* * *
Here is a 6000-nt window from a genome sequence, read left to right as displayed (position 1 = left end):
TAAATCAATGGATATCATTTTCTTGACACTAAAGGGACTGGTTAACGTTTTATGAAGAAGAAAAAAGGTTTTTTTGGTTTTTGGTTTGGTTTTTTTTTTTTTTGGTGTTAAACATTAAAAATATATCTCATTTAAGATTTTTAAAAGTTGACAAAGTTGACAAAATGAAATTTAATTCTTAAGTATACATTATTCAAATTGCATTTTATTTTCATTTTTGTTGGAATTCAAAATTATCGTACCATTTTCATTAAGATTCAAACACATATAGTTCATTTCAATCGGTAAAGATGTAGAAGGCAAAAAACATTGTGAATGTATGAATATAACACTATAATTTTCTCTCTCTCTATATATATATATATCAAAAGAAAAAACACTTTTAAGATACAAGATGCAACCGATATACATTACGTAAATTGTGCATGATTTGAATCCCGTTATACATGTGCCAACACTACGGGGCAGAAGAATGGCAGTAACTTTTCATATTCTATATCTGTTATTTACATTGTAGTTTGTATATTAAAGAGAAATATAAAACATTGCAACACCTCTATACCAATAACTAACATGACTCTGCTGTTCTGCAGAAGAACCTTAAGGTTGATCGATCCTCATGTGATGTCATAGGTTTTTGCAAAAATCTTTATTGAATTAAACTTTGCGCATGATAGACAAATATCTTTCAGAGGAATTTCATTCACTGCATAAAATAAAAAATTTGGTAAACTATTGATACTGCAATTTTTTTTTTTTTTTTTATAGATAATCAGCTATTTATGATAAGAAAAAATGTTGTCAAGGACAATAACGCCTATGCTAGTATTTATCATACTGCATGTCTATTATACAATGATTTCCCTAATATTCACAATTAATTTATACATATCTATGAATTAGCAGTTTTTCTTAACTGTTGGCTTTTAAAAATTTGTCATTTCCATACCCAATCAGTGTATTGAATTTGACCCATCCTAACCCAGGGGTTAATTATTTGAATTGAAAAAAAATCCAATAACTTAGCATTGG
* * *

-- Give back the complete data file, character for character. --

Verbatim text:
Here is a 6000-nt window from a genome sequence, read left to right as displayed (position 1 = left end):
TAAATCAATGGATATCATTTTCTTGACACTAAAGGGACTGGTTAACGTTTTATGAAGAAGAAAAAAGGTTTTTTTGGTTTTTGGTTTGGTTTTTTTTTTTTTTGGTGTTAAACATTAAAAATATATCTCATTTAAGATTTTTAAAAGTTGACAAAGTTGACAAAATGAAATTTAATTCTTAAGTATACATTATTCAAATTGCATTTTATTTTCATTTTTGTTGGAATTCAAAATTATCGTACCATTTTCATTAAGATTCAAACACATATAGTTCATTTCAATCGGTAAAGATGTAGAAGGCAAAAAACATTGTGAATGTATGAATATAACACTATAATTTTCTCTCTCTCTATATATATATATATCAAAAGAAAAAACACTTTTAAGATACAAGATGCAACCGATATACATTACGTAAATTGTGCATGATTTGAATCCCGTTATACATGTGCCAACACTACGGGGCAGAAGAATGGCAGTAACTTTTCATATTCTATATCTGTTATTTACATTGTAGTTTGTATATTAAAGAGAAATATAAAACATTGCAACACCTCTATACCAATAACTAACATGACTCTGCTGTTCTGCAGAAGAACCTTAAGGTTGATCGATCCTCATGTGATGTCATAGGTTTTTGCAAAAATCTTTATTGAATTAAACTTTGCGCATGATAGACAAATATCTTTCAGAGGAATTTCATTCACTGCATAAAATAAAAAATTTGGTAAACTATTGATACTGCAATTTTTTTTTTTTTTTTTATAGATAATCAGCTATTTATGATAAGAAAAAATGTTGTCAAGGACAATAACGCCTATGCTAGTATTTATCATACTGCATGTCTATTATACAATGATTTCCCTAATATTCACAATTAATTTATACATATCTATGAATTAGCAGTTTTTCTTAACTGTTGGCTTTTAAAAATTTGTCATTTCCATACCCAATCAGTGTATTGAATTTGACCCATCCTAACCCAGGGGTTAATTATTTGAATTGAAAAAAAATCCAATAACTTAGCATTGG